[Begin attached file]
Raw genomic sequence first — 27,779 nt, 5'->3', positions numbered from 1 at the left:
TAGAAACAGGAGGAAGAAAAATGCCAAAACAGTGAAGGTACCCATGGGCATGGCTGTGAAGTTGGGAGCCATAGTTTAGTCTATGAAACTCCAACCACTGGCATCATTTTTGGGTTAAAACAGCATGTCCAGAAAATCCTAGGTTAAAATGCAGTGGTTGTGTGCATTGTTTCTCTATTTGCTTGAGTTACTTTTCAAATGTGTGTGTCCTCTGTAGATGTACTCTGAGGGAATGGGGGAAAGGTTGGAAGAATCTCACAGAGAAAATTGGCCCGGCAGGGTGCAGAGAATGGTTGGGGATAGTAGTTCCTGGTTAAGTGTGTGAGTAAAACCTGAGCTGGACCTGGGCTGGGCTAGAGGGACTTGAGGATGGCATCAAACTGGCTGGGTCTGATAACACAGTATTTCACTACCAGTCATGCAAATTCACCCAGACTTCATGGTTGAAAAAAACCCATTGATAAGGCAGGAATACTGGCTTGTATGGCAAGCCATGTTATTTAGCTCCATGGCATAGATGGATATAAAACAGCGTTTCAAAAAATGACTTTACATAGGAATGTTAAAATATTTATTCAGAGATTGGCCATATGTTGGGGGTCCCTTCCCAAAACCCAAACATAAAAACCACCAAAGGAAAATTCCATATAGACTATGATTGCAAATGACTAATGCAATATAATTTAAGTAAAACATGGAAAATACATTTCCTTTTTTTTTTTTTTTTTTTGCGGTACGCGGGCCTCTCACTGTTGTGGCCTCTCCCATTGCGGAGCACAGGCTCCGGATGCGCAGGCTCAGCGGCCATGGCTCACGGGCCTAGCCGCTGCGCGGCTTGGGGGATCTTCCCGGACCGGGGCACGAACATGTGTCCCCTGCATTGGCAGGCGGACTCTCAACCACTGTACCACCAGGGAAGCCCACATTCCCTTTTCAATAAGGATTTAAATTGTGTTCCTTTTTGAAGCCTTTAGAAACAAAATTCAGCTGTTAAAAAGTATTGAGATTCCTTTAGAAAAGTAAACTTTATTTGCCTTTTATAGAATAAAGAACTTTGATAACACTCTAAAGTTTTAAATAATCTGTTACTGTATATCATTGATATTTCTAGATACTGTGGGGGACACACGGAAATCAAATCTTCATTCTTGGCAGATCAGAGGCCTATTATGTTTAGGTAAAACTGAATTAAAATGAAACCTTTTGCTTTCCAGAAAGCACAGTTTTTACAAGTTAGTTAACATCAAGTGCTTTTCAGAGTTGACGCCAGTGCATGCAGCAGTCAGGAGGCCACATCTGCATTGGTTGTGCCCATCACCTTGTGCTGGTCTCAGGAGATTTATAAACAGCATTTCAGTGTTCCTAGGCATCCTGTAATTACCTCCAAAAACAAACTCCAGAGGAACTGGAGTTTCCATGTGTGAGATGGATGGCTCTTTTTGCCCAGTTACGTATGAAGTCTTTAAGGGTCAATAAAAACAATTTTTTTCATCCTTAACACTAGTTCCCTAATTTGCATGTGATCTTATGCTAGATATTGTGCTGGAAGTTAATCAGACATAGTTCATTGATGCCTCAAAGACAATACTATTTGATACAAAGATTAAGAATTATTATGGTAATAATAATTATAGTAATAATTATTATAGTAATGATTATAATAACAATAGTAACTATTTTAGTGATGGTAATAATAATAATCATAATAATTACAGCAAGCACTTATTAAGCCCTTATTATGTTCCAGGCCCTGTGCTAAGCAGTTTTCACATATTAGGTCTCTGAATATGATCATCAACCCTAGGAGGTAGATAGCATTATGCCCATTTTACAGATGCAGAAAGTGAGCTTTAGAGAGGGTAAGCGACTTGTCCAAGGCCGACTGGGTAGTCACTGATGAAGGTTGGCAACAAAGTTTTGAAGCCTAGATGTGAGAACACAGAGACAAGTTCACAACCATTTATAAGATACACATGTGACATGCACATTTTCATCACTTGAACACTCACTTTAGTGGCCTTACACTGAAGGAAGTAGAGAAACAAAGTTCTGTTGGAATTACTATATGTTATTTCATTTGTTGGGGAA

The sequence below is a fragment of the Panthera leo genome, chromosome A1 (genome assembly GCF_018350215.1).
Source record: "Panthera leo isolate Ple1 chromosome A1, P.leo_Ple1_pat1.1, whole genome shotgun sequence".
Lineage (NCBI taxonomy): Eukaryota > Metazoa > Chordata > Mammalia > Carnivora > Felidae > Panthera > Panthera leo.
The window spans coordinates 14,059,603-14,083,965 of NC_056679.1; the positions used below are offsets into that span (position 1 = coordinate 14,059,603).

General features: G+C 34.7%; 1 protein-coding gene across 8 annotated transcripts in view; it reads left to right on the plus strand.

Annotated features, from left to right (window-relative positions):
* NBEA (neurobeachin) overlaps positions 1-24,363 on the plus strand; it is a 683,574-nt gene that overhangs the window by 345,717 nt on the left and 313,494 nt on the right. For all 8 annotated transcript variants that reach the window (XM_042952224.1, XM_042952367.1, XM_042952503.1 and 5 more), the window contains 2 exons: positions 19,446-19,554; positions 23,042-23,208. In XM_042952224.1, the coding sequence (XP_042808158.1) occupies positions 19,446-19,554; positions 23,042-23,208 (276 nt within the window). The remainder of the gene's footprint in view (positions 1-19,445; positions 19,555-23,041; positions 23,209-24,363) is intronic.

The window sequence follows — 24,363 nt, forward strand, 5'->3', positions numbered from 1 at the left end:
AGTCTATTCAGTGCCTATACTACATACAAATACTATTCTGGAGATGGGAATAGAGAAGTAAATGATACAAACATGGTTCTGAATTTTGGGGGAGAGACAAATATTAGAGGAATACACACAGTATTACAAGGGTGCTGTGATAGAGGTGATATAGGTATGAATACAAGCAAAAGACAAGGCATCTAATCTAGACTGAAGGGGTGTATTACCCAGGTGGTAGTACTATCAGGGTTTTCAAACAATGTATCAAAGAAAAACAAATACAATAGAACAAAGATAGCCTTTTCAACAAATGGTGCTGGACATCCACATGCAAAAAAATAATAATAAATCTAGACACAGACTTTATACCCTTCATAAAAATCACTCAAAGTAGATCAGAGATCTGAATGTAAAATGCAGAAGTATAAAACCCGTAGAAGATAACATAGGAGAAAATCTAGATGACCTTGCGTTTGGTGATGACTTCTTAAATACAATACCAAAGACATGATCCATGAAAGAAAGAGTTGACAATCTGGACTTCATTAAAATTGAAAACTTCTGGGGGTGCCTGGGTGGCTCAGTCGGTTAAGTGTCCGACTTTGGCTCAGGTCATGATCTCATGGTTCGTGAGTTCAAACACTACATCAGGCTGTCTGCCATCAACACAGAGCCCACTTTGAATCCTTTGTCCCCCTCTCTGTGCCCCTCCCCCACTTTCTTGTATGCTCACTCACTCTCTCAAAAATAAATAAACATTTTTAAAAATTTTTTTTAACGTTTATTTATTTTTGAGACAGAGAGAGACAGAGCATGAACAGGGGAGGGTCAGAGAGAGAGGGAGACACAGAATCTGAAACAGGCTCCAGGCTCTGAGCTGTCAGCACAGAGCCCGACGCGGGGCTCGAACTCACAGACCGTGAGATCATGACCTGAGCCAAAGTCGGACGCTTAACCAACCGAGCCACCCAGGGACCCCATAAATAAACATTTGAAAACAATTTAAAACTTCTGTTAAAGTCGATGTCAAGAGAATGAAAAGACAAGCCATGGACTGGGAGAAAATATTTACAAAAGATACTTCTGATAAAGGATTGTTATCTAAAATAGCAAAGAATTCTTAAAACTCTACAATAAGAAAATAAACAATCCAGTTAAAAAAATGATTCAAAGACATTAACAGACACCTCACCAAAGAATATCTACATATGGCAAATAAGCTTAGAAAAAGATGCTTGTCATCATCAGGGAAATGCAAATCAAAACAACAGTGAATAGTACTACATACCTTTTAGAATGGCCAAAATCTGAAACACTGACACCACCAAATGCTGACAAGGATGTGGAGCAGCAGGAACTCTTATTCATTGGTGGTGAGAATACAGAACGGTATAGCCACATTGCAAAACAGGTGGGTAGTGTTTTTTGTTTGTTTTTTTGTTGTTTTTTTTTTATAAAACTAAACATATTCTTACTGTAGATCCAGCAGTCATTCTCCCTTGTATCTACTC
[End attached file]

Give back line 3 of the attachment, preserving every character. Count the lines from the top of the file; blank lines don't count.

The sequence below is a fragment of the Panthera leo genome, chromosome A1 (genome assembly GCF_018350215.1).